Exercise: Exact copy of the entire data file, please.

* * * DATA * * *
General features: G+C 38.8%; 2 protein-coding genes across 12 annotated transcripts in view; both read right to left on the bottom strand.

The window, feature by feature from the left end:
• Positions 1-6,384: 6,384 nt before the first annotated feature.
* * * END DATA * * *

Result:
General features: G+C 38.8%; 2 protein-coding genes across 12 annotated transcripts in view; both read right to left on the bottom strand.

The window, feature by feature from the left end:
• Positions 1-6,384: 6,384 nt before the first annotated feature.